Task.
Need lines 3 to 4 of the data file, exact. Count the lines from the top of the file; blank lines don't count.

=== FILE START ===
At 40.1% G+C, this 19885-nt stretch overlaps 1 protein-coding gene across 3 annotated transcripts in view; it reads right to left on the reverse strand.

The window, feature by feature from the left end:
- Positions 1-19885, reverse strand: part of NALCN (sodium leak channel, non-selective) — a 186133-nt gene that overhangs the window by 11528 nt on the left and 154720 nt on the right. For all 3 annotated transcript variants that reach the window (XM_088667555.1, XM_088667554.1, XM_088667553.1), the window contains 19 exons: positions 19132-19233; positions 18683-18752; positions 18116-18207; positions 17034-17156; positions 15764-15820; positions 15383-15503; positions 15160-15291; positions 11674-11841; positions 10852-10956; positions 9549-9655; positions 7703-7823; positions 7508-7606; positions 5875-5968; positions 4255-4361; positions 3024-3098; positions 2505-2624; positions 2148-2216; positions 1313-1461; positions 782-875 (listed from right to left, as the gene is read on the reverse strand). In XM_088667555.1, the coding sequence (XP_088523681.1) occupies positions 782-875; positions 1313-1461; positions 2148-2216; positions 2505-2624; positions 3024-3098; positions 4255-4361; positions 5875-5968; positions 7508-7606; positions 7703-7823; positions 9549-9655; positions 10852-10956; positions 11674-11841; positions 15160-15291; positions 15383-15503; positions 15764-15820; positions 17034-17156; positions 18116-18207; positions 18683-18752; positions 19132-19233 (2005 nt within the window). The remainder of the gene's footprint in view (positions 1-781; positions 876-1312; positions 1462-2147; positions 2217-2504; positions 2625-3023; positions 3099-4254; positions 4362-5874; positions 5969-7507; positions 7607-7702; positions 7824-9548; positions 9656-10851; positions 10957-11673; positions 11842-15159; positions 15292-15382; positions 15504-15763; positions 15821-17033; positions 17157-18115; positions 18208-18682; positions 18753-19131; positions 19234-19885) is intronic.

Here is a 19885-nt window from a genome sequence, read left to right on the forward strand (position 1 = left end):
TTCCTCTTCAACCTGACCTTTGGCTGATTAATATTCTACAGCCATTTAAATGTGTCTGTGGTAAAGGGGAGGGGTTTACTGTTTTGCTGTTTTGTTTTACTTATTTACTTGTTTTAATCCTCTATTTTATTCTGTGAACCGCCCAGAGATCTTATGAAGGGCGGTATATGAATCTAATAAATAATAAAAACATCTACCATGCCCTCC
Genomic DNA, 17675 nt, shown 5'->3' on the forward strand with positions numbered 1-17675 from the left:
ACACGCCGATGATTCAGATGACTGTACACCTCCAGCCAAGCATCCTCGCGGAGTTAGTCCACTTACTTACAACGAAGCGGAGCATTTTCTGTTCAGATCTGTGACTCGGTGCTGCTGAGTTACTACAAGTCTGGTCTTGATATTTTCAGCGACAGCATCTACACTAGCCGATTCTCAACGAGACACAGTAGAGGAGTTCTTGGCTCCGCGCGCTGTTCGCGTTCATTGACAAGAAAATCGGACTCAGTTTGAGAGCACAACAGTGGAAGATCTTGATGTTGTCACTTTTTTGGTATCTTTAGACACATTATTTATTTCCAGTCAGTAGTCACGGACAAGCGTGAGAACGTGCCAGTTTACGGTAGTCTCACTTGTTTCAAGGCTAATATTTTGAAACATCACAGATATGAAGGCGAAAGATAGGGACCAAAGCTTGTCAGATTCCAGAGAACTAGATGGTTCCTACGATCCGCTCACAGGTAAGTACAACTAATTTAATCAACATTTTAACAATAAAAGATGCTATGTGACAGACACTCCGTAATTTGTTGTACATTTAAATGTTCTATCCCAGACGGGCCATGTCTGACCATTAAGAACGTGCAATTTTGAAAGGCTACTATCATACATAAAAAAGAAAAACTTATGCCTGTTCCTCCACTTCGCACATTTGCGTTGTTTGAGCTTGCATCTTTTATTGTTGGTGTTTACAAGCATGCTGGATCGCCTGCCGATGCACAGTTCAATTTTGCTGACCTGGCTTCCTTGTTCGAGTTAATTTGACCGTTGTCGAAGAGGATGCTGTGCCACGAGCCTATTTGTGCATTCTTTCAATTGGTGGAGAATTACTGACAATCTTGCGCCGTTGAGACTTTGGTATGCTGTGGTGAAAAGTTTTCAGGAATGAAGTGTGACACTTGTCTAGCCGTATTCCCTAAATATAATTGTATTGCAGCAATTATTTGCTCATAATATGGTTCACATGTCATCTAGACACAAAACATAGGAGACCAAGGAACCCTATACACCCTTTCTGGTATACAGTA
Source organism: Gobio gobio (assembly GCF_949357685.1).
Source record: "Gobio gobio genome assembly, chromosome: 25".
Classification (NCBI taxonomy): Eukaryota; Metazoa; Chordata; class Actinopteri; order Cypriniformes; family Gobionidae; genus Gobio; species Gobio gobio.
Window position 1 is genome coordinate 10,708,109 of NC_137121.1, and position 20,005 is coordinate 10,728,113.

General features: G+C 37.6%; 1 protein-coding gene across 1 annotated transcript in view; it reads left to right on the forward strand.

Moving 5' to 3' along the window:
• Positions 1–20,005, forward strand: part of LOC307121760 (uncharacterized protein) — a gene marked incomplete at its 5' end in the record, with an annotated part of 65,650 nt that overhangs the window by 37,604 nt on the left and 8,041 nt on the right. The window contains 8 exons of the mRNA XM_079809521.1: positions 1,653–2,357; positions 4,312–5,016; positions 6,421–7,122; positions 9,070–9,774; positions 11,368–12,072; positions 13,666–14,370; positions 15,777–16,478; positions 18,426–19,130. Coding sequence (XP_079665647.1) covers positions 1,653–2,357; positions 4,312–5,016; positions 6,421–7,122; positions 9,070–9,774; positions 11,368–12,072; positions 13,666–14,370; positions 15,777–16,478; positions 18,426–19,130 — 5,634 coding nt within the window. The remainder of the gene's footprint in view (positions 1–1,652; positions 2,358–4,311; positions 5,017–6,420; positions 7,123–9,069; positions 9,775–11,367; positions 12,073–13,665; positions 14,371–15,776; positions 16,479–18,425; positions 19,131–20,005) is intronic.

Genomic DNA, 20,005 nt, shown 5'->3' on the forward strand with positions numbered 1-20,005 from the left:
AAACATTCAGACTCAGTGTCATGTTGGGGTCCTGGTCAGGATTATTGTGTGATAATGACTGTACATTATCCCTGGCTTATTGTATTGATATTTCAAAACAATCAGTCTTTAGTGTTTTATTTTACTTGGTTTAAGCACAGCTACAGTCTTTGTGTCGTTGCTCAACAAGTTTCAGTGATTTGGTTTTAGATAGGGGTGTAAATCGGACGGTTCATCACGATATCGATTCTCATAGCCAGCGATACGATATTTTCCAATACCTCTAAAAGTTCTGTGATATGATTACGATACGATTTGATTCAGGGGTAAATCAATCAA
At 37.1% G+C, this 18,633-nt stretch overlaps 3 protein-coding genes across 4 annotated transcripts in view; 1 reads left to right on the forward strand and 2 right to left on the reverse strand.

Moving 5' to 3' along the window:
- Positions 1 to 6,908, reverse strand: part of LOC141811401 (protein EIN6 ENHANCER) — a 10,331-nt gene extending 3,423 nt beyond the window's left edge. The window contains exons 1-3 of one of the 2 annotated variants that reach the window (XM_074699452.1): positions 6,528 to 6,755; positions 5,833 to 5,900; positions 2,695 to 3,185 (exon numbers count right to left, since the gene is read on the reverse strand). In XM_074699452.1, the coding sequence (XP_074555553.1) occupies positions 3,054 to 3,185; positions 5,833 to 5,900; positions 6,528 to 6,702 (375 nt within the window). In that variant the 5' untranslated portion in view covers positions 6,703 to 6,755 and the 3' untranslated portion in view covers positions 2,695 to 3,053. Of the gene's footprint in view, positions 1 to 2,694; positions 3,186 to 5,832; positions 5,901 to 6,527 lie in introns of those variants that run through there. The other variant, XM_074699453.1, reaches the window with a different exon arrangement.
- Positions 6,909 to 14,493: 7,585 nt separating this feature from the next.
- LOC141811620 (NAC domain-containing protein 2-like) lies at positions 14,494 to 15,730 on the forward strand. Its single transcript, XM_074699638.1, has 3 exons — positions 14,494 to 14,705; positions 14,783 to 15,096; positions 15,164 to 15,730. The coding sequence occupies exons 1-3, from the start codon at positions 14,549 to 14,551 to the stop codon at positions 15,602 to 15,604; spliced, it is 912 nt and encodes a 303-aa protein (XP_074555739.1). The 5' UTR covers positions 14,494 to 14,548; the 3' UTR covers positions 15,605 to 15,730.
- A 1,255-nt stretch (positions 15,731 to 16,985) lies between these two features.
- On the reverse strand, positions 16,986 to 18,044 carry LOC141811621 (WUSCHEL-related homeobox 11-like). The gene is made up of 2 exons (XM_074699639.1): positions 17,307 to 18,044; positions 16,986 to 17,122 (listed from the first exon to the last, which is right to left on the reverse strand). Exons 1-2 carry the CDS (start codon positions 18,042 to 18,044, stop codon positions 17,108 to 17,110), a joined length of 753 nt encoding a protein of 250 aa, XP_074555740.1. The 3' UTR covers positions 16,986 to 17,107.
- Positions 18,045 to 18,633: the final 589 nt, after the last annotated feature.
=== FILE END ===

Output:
- Positions 1-19885, reverse strand: part of NALCN (sodium leak channel, non-selective) — a 186133-nt gene that overhangs the window by 11528 nt on the left and 154720 nt on the right. For all 3 annotated transcript variants that reach the window (XM_088667555.1, XM_088667554.1, XM_088667553.1), the window contains 19 exons: positions 19132-19233; positions 18683-18752; positions 18116-18207; positions 17034-17156; positions 15764-15820; positions 15383-15503; positions 15160-15291; positions 11674-11841; positions 10852-10956; positions 9549-9655; positions 7703-7823; positions 7508-7606; positions 5875-5968; positions 4255-4361; positions 3024-3098; positions 2505-2624; positions 2148-2216; positions 1313-1461; positions 782-875 (listed from right to left, as the gene is read on the reverse strand). In XM_088667555.1, the coding sequence (XP_088523681.1) occupies positions 782-875; positions 1313-1461; positions 2148-2216; positions 2505-2624; positions 3024-3098; positions 4255-4361; positions 5875-5968; positions 7508-7606; positions 7703-7823; positions 9549-9655; positions 10852-10956; positions 11674-11841; positions 15160-15291; positions 15383-15503; positions 15764-15820; positions 17034-17156; positions 18116-18207; positions 18683-18752; positions 19132-19233 (2005 nt within the window). The remainder of the gene's footprint in view (positions 1-781; positions 876-1312; positions 1462-2147; positions 2217-2504; positions 2625-3023; positions 3099-4254; positions 4362-5874; positions 5969-7507; positions 7607-7702; positions 7824-9548; positions 9656-10851; positions 10957-11673; positions 11842-15159; positions 15292-15382; positions 15504-15763; positions 15821-17033; positions 17157-18115; positions 18208-18682; positions 18753-19131; positions 19234-19885) is intronic.

Here is a 19885-nt window from a genome sequence, read left to right on the forward strand (position 1 = left end):